When those who are grieving or having suicidal thoughts notice that many people share these beliefs, it’s understandable that they don’t talk about their experiences. Stigma feeds shame which in turn leads to secrecy, discrimination and prejudice.

Thomas Joiner, a psychiatrist and someone who has a lived experience of suicide, coined the ‘Interpersonal Theory of Suicide’. Joiner suggests that the desire for suicide often stems from several key factors. This includes a sense of isolation and burdensomeness.

From the perspective of the interpersonal theory of suicide, shame may lead to suicidal ideation by increasing or worsening feelings of being a burden. Shame and self-stigma can ultimately create feelings of fear, blame, disconnection, and unworthiness. This damages relationships because the shamed individual attempts to hide, blame and withdraw from others.

Research shows us that stigma, prejudice and discrimination can lead to suicidality by contributing to increased loneliness, hopelessness and secrecy as well as reduced self-worth. This can stop people from seeking support and talking openly about their struggles.

Flipping the script

In my role as a Lived Experience Practitioner, I have noticed that by beginning to explore where negative perceptions of people experiencing suicidal ideation come from, we can have the most impactful conversations.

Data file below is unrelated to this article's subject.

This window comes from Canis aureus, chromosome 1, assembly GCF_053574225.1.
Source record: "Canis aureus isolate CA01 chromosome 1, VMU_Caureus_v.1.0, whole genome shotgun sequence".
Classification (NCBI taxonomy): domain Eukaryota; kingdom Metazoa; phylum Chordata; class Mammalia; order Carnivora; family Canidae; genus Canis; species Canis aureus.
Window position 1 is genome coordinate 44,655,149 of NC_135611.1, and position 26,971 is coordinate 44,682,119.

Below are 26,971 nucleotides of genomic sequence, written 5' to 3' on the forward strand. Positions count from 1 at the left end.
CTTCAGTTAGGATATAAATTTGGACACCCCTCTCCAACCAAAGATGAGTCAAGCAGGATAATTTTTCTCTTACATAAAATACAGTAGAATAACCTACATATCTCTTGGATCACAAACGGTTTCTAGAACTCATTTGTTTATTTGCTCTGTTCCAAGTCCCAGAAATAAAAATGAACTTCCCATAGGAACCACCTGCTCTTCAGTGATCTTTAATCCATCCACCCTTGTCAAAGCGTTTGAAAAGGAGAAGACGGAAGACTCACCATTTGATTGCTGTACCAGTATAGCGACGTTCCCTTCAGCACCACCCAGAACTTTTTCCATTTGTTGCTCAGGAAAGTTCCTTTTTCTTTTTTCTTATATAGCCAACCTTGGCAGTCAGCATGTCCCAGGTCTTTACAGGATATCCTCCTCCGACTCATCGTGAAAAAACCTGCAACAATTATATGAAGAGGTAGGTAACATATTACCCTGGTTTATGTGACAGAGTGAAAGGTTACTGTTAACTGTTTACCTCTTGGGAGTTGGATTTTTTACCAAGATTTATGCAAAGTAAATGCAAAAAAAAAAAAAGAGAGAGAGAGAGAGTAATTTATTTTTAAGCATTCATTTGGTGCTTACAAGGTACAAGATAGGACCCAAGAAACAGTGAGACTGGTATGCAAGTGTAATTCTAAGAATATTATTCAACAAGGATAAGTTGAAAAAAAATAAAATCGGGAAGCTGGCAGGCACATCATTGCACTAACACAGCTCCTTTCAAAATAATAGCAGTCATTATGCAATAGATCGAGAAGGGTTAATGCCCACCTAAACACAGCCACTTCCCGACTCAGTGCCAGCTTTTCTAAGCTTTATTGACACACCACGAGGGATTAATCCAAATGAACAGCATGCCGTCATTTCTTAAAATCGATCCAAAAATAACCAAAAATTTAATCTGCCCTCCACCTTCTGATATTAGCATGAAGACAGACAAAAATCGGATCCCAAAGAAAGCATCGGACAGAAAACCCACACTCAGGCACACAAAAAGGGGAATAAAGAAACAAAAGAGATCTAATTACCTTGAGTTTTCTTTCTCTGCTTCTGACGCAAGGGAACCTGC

One activity we facilitate within the training is asking participants to think about the common perceptions that are held about suicidal people. The perceptions we often hear are that they are weak, selfish or attention-seeking. When participants hear these phrases, it becomes apparent to everyone in the workshop why suicidal people don’t reach out for help.

When we use stigmatising language, we only perpetuate feelings of shame, isolation and burdensomeness onto the person who is feeling suicidal. When we use this type of language we blame the person who is feeling suicidal, instead of looking at the social injustices many people face, which ultimately leads them to feeling suicidal.

Saying that someone who is experiencing suicidal crisis is selfish is not just wrong and harmful, it also stops us from being empathetic and instead we put up a barrier of judgment. It implies that we will continue to stigmatise suicide because it makes us feel better and more comfortable within these conversations. It takes the responsibility off me as a helper and instead places the shame and stigma onto the person experiencing thoughts of suicide.


Flipping the script on shame and stigma can’t be done alone. Changing perspectives on suicidality must be a collective action. We can’t take away someone’s suicidality, but when we begin to acknowledge and move through our own discomfort, we can change the way we perceive someone who has thoughts of suicide and in turn change the way they perceive themselves.


The Reciprocal Relationship between Suicidality and Stigma

Everyone Has a Story by Brené Brown

Stigma and Suicide by Sabina Kucukalic